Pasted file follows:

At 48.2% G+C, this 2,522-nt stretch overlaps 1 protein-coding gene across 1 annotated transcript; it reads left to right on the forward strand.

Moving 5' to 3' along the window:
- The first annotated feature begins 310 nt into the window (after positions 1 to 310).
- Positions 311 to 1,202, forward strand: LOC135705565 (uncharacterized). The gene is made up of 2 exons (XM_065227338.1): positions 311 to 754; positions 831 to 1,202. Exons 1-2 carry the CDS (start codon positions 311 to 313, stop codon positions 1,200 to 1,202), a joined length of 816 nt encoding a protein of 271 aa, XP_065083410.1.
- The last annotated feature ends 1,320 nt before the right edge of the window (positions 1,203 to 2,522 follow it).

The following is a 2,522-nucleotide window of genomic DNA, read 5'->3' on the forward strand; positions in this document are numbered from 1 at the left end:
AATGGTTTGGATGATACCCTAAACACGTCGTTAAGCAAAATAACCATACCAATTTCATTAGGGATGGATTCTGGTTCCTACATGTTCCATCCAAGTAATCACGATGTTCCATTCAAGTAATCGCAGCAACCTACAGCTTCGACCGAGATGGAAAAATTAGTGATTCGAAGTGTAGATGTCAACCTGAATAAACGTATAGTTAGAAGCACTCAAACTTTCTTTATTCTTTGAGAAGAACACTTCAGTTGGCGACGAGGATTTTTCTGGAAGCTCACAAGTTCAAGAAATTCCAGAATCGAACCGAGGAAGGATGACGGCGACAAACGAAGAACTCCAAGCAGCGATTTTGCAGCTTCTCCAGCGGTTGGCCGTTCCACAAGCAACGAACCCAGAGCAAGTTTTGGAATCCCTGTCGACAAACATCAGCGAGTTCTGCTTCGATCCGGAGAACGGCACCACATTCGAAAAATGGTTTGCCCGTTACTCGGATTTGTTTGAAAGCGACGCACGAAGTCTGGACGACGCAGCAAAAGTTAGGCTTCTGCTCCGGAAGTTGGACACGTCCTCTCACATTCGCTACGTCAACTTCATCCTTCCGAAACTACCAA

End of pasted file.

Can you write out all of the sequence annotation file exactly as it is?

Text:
At 48.2% G+C, this 2,522-nt stretch overlaps 1 protein-coding gene across 1 annotated transcript; it reads left to right on the forward strand.

Moving 5' to 3' along the window:
- The first annotated feature begins 310 nt into the window (after positions 1 to 310).
- Positions 311 to 1,202, forward strand: LOC135705565 (uncharacterized). The gene is made up of 2 exons (XM_065227338.1): positions 311 to 754; positions 831 to 1,202. Exons 1-2 carry the CDS (start codon positions 311 to 313, stop codon positions 1,200 to 1,202), a joined length of 816 nt encoding a protein of 271 aa, XP_065083410.1.
- The last annotated feature ends 1,320 nt before the right edge of the window (positions 1,203 to 2,522 follow it).

The following is a 2,522-nucleotide window of genomic DNA, read 5'->3' on the forward strand; positions in this document are numbered from 1 at the left end:
AATGGTTTGGATGATACCCTAAACACGTCGTTAAGCAAAATAACCATACCAATTTCATTAGGGATGGATTCTGGTTCCTACATGTTCCATCCAAGTAATCACGATGTTCCATTCAAGTAATCGCAGCAACCTACAGCTTCGACCGAGATGGAAAAATTAGTGATTCGAAGTGTAGATGTCAACCTGAATAAACGTATAGTTAGAAGCACTCAAACTTTCTTTATTCTTTGAGAAGAACACTTCAGTTGGCGACGAGGATTTTTCTGGAAGCTCACAAGTTCAAGAAATTCCAGAATCGAACCGAGGAAGGATGACGGCGACAAACGAAGAACTCCAAGCAGCGATTTTGCAGCTTCTCCAGCGGTTGGCCGTTCCACAAGCAACGAACCCAGAGCAAGTTTTGGAATCCCTGTCGACAAACATCAGCGAGTTCTGCTTCGATCCGGAGAACGGCACCACATTCGAAAAATGGTTTGCCCGTTACTCGGATTTGTTTGAAAGCGACGCACGAAGTCTGGACGACGCAGCAAAAGTTAGGCTTCTGCTCCGGAAGTTGGACACGTCCTCTCACATTCGCTACGTCAACTTCATCCTTCCGAAACTACCAA